CoinlessJacob Coin resigns from CNIGA
Jacob Coin, one of the highest-profile figures in Indian gaming nationwide, and among the most prominent in California's Indian gaming community, resigned from his position as executive director of the California Nations Indian Gaming Association (CNIGA) effective October 6.
That means CNIGA, the state's largest Indian gaming political lobbying group, will most likely be without an executive director in the weeks leading up to election day, when an important Indian gaming referendum will appear on the state's ballots.
"Though his presence at CNIGA will be missed, we look forward to working with Jake in the common struggle to protect and enhance the rights of California tribal governments," said CNIGA Chairman Anthony Miranda in a statement. "We thank Jake for his commitment to CNIGA and its member tribes and wish him the best of luck."
Coin has resigned at a time when two gaming initiatives are being hotly debated in the Golden State. One of these initiatives, which is opposed by both Gov. Arnold Schwarzenegger and the state's gaming tribes, would allow slot machines in the state's card rooms and racetracks. A second ballot measure, sponsored by the Agua Caliente band, would allow for an un-restricted number of slots in the state's Indian casinos.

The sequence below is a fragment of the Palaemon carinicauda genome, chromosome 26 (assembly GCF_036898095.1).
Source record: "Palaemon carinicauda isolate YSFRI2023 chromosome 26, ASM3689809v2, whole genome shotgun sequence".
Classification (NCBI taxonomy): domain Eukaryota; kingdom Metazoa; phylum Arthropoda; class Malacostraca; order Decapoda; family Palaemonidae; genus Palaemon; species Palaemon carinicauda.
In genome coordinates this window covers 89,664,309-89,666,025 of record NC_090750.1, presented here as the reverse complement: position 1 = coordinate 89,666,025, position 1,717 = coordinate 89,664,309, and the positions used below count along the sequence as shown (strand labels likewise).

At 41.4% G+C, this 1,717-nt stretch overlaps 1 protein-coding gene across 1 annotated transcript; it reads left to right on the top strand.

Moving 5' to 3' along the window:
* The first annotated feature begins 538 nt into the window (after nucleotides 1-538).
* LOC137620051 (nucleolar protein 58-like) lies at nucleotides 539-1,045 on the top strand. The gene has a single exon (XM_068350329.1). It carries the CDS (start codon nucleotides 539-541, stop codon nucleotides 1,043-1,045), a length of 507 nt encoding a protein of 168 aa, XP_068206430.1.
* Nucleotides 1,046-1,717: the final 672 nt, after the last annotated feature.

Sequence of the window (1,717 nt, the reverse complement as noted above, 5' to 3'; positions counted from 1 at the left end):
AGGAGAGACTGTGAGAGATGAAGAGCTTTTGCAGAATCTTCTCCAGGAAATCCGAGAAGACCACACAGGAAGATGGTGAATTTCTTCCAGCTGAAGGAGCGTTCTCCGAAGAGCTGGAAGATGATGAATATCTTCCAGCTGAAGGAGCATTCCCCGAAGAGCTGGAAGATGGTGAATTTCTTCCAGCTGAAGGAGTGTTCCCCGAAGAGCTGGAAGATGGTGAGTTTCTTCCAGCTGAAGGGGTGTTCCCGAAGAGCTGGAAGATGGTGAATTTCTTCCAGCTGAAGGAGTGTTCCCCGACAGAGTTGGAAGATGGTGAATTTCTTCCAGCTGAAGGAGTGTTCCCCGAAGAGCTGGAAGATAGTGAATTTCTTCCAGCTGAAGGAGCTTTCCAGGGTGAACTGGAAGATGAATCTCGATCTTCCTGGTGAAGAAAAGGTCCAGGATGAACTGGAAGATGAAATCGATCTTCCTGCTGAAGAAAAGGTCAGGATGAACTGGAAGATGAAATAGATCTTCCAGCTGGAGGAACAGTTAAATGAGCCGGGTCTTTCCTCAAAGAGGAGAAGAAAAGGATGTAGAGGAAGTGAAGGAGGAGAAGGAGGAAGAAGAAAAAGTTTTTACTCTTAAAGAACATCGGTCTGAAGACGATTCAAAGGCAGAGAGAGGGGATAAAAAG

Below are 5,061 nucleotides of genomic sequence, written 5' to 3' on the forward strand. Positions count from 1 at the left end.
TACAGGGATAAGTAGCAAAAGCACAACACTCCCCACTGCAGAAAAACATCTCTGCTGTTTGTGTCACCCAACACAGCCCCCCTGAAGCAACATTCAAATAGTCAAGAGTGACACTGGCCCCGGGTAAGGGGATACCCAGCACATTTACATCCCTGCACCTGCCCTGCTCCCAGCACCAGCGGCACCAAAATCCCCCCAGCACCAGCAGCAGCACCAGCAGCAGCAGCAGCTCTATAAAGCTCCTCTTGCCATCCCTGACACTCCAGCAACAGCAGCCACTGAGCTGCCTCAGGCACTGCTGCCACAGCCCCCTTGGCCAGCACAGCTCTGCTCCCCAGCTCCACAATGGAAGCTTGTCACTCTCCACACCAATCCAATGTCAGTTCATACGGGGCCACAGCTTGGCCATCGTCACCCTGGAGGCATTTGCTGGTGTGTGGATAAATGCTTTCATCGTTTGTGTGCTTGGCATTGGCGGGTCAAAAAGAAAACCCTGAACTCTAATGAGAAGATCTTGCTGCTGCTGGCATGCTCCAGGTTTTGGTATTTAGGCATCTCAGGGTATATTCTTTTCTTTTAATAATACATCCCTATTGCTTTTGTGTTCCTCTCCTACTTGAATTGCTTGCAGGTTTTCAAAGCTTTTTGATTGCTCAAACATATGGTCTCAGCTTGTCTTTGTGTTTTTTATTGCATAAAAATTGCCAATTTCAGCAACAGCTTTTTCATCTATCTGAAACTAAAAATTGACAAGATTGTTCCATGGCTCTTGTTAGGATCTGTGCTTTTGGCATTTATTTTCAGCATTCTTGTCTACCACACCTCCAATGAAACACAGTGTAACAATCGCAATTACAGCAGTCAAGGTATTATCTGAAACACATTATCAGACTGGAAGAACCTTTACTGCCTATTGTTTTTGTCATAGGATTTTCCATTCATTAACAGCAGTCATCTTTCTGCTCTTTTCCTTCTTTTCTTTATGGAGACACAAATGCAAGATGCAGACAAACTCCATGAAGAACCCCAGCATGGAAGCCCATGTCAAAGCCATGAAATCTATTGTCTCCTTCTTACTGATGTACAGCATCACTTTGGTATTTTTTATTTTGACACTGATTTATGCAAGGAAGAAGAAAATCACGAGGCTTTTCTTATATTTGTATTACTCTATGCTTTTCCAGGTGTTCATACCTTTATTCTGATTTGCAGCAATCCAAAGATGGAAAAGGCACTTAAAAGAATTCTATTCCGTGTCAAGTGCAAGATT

While all this goes on, Schwarzenegger continues to negotiate compacts with Golden State tribes. Ten tribes, including the Viejas, one of the largest casino operators in the state, have agreed to sign new compacts with the governor.
"The CNIGA Executive Board will soon begin a search for a new executive director that will help guide the organization through the new challenges that will confront California tribes," Miranda said.
A source close to Coin said there has been consistent tension between Coin and Miranda and that Coin has accepted a position with the San Manuel Band of Mission Indians of San Bernadino County.
The San Diego Union-Tribune also reported that "knowledgeable sources" said the two men "had clashed and their relationship had grown increasingly strained."
Coin's reported new employer, the San Manuel Band, had a very public rift with CNIGA about three years ago. It was one of the first tribes to leave the association, and was certainly the highest-profile Native American group in the state to part ways with CNIGA at the time. Since then membership in the association has declined by about one third.
Prior to joining CNIGA, where he served as executive director for four years, Coin was executive director of the National Indian Gaming Association (NIGA). Before joining the NIGA staff, Coin was executive director of the Arizona Indian Gaming Association.